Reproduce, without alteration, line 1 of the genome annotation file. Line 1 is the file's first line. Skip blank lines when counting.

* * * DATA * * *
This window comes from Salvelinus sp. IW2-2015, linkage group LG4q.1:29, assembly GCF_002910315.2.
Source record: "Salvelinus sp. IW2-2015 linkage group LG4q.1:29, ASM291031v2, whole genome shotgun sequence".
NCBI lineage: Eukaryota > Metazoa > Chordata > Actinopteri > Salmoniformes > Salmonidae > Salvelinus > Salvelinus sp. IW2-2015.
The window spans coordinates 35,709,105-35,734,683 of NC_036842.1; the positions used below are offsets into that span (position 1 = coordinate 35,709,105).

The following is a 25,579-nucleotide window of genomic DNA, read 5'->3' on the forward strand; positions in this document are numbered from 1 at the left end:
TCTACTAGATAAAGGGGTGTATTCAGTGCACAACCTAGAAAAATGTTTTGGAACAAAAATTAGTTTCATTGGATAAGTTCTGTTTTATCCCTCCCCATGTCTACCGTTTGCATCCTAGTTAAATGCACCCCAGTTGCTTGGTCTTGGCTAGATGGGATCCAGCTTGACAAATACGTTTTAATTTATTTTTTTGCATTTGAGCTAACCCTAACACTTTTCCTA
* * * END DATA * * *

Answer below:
This window comes from Salvelinus sp. IW2-2015, linkage group LG4q.1:29, assembly GCF_002910315.2.